Tuesday, September 15, 2009
City Council Acts On Urge To Merge
And we're off.
Today, Memphis City Council, which gets regularly beaten up by so many people, showed uncommon leadership in unanimously approving the creation of a charter commission. Hopefully, that commission will blow up all preconceived notions of what government is supposed to look like and will start all over to build a totally new government for our county.
With this vote, City Council set aside the misinformation being spread on the campaign trail for city mayor by the anti-consolidation candidates who are blind to the need to do something to shake up our government, our community's trends and our future.
City Council joined the Shelby County Board of Commissioners in signaling the go-ahead for a process that should be open, wide-ranging and imaginative. It should begin with an educational program to get everyone up to speed on what city-county consolidation could be if we dream big enough.
Put Out The Welcome Mat
It should be a process that welcomes all voices and all opinions. It should be about listening to the public and soliciting their opinions and it should be about giving people from all over Shelby County a seat at the table.
If there is a foundation to build this process on, we think it is that most people in our community want to have this conversation, to have a chance to talk about what better government could look like and ultimately to decide it at the polls.
To that end, and proving that hope springs eternal, we hope that the town mayors will show a willingness to engage in the debate rather than trying to shout it down.
If we are successful in creating a new government that most people can endorse, we could eliminate the inevitable moment in every meeting where someone says, "If only we were consolidated, we could..."
It’s the “consolidation moment,” the time when someone holds up the merger of city and county governments as the answer to all that ails our city.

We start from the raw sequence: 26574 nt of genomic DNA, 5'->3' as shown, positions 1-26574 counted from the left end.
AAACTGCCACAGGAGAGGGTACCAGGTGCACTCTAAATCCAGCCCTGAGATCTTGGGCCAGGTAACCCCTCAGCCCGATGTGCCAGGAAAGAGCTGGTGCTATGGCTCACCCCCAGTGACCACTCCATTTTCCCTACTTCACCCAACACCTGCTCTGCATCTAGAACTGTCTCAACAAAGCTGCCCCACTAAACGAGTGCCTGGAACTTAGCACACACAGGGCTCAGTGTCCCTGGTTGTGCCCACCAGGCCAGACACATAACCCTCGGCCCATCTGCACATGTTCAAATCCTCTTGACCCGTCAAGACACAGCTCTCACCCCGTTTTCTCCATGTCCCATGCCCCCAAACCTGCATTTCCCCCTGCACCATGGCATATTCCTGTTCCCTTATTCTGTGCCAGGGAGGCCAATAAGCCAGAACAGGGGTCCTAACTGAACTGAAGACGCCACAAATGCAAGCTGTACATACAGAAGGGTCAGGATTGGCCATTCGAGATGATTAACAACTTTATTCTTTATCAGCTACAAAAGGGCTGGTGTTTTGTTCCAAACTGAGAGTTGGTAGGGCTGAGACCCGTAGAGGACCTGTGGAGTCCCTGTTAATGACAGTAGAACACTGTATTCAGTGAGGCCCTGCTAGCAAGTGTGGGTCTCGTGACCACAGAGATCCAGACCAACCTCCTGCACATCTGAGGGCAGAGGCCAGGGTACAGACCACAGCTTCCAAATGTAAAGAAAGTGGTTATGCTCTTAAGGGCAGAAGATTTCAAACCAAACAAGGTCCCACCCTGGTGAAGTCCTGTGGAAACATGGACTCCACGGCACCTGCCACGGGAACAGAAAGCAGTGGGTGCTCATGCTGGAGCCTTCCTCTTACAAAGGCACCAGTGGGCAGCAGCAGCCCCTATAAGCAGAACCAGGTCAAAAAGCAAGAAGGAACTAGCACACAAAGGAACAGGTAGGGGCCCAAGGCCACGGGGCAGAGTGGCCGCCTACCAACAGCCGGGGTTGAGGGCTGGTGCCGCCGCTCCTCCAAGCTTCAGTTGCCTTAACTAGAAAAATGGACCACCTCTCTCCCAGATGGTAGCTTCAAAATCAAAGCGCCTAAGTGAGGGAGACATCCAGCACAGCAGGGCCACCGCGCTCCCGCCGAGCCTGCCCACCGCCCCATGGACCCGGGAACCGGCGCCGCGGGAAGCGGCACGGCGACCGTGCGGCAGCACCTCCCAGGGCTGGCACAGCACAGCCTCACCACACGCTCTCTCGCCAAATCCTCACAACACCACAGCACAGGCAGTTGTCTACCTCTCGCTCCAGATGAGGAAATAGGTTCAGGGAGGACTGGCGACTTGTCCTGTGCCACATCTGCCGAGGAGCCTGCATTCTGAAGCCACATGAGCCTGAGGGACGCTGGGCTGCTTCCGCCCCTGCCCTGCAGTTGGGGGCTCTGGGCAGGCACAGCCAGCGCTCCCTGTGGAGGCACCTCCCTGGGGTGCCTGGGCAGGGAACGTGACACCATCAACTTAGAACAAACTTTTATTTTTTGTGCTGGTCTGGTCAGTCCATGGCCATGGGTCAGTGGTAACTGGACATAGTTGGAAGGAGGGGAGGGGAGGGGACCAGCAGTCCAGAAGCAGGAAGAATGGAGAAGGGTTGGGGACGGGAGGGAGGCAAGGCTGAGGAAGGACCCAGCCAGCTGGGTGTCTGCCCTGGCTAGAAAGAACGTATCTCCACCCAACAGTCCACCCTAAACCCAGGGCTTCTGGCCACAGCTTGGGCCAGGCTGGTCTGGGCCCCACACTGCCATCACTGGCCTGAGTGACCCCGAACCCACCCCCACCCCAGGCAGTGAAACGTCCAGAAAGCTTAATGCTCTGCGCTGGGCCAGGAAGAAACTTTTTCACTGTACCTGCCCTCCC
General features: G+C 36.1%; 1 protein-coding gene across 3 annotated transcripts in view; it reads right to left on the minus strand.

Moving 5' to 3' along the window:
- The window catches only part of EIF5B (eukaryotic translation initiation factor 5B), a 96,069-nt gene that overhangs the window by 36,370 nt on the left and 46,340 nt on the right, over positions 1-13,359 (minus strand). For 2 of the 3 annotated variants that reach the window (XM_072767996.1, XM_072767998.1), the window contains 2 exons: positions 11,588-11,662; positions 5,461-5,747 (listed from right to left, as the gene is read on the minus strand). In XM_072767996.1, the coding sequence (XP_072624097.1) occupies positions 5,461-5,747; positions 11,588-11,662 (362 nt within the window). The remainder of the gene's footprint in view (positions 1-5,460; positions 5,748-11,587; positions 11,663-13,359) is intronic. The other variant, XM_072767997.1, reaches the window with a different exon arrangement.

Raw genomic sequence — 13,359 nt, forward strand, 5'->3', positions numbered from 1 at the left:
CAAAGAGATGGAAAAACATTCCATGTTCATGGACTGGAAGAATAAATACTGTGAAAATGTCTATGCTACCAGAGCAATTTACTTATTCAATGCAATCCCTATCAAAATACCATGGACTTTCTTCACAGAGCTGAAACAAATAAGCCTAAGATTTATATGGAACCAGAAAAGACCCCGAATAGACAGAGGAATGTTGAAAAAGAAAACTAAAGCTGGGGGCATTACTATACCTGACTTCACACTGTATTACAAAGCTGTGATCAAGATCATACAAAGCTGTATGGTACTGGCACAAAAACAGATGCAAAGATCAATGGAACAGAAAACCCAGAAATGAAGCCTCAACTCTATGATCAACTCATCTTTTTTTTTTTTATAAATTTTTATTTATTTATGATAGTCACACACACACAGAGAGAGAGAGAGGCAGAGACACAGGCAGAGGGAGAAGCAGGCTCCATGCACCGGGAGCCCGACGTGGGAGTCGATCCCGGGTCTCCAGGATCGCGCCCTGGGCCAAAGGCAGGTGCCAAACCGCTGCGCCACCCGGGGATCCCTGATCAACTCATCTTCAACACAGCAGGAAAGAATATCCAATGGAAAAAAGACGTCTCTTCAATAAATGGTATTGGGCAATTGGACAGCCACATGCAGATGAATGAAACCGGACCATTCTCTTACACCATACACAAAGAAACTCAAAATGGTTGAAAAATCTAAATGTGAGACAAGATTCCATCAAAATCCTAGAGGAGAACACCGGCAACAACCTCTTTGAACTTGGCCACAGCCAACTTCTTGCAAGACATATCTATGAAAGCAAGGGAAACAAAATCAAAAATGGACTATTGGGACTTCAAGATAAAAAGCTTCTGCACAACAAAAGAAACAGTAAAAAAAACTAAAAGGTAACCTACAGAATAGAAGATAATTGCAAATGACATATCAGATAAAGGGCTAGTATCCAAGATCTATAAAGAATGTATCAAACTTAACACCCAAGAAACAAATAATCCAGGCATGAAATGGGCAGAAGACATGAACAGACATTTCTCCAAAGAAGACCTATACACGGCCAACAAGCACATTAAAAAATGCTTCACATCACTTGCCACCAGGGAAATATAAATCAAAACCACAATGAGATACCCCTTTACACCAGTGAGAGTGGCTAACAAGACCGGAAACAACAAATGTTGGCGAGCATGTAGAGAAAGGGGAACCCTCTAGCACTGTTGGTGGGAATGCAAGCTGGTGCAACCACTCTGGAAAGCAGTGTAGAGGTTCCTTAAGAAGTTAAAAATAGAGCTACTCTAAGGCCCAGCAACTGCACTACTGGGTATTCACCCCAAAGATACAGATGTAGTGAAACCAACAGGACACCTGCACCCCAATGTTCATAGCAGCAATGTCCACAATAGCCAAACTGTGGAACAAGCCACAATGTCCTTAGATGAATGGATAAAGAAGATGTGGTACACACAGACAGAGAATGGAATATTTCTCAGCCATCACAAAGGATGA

Frequently mentioned in these merger moments is the poster child of all things virtuous when it comes to Memphians’ perceptions of consolidation – Nashville. But these days, Louisville is more and more added to the mix.
Power Of Popularity
But Nashville and Louisville did have one thing in common that proved pivotal to passage of consolidation – wildly popular political leaders who set consolidation as their priority and put all of their political chips on the table to get the merger passed by the voters.
In Nashville in 1962, it was the dominating influence of Davidson County Judge Beverly Briley. The Nashville Mayor, Ben West, was distrusted by voters outside of Nashville, who came to see the referendum as a vote of confidence for either Briley or West. That was critical, because consolidation in Nashville, like Memphis, had to be passed in a dual vote of Nashville voters and non-Nashville voters.
It's why Shelby County Mayor AC Wharton - complete with intimidating poll numbers and war chest - is possibly the pivotal figure in our long-time quest for consolidated government. And with Mayor Herenton out of office, the merger proposal is free of the personality politics that dominated this question in the past.